RAAF Super Hornet pilot at fault in aborted takeoff incident: report

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An investigation found a Royal Australian Air Force pilot responsible for veering a Super Hornet off the runway, forcing the flight crew to eject.  

On December 8, 2020, a McDonnell Douglas F/A-18F Super Hornet of the Royal Australian Air Force was taking off with several other jets from Amberley airbase in Queensland, northeastern Australia, when it veered off to the right side of the runway, forcing the flight crew to eject.  

The results of the safety investigation conducted by the Defence Flight Safety Bureau (DFSB) were obtained by Australian Senator Rex Patrick and published by ABC News on June 8, 2022. 

Investigators found that “substandard adherence to checklist actions prior to the aircraft lining up resulted in a master caution and check trim message on the left digital display indicator as the throttles were advanced into afterburner for takeoff,” ABC reports.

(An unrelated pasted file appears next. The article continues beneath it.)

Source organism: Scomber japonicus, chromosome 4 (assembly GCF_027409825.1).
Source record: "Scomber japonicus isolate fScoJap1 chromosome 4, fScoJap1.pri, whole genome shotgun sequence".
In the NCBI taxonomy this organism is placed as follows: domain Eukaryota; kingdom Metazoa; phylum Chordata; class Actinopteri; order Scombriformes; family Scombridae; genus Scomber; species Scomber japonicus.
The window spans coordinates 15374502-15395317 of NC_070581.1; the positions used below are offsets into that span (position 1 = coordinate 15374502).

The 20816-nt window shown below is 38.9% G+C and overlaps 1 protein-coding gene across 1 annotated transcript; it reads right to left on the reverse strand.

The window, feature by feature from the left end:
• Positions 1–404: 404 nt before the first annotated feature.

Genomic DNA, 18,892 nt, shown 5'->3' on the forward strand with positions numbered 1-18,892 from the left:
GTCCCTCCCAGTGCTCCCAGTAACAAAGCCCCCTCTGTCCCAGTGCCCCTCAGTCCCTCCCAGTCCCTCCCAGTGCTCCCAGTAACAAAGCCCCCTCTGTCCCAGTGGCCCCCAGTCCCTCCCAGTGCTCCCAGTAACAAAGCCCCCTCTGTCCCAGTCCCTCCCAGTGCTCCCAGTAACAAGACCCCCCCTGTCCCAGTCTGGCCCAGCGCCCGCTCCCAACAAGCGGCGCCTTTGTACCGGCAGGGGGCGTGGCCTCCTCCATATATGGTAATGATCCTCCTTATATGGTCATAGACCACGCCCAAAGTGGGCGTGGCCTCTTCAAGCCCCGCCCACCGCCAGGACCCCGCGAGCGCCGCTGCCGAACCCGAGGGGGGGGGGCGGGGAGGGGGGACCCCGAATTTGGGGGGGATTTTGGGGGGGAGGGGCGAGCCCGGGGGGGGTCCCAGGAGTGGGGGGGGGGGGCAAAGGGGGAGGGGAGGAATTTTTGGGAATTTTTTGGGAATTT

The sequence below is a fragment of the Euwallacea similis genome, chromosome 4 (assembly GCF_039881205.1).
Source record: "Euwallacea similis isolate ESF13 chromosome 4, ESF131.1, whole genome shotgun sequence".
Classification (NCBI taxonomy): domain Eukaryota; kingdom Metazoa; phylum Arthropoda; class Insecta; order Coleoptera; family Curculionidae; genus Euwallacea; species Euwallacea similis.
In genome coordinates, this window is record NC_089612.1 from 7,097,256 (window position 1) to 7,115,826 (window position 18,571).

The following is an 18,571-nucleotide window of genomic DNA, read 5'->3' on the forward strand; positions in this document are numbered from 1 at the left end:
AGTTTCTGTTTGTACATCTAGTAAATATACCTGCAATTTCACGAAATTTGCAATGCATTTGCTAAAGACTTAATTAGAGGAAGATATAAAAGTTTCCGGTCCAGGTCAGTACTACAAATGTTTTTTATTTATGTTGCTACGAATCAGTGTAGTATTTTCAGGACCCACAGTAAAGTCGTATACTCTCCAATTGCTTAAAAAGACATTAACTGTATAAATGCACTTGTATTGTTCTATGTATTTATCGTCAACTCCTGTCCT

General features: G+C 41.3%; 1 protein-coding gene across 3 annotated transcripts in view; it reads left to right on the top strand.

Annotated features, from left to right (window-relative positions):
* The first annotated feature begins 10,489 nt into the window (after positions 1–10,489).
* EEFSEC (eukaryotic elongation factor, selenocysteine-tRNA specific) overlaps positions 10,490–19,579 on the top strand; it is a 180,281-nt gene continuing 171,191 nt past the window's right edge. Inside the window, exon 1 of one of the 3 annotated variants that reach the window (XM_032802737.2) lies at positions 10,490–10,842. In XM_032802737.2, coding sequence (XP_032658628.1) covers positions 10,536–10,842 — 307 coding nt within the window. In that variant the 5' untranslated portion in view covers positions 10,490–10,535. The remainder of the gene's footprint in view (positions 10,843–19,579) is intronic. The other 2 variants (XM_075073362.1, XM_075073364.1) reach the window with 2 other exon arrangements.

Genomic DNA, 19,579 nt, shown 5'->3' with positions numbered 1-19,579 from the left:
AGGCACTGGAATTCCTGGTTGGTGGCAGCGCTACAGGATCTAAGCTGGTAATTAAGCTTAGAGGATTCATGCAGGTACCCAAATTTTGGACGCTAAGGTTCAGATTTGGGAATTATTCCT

The warning lights distracted the pilot who lost directional control of the aircraft. As the fighter hit the edge of the runway, the weapons system officer sitting in the rear seat triggered the ejection procedure. 

The two pilots received minor injuries from the ejection. The fighter was damaged during the incident. Pictures shared online showed burning marks around the cockpit of the aircraft, which could have been caused by the explosive charge of the ejection. 

During a hearing at the Australian Senate on April 1, 2022, Air Vice-Marshal Stephen Meredith said the aircraft “completed a successful return-to-service flight” on December 6, 2021, almost a year after the incident. An inquiry made by Senator Patrick found repairs to have cost about $1 million (AU 1.51 million).  

The incident had led to a 10-day fleet-wide grounding of the RAAF F/A-18F Super Hornets and EA-18G Growler electronic warfare aircraft. 


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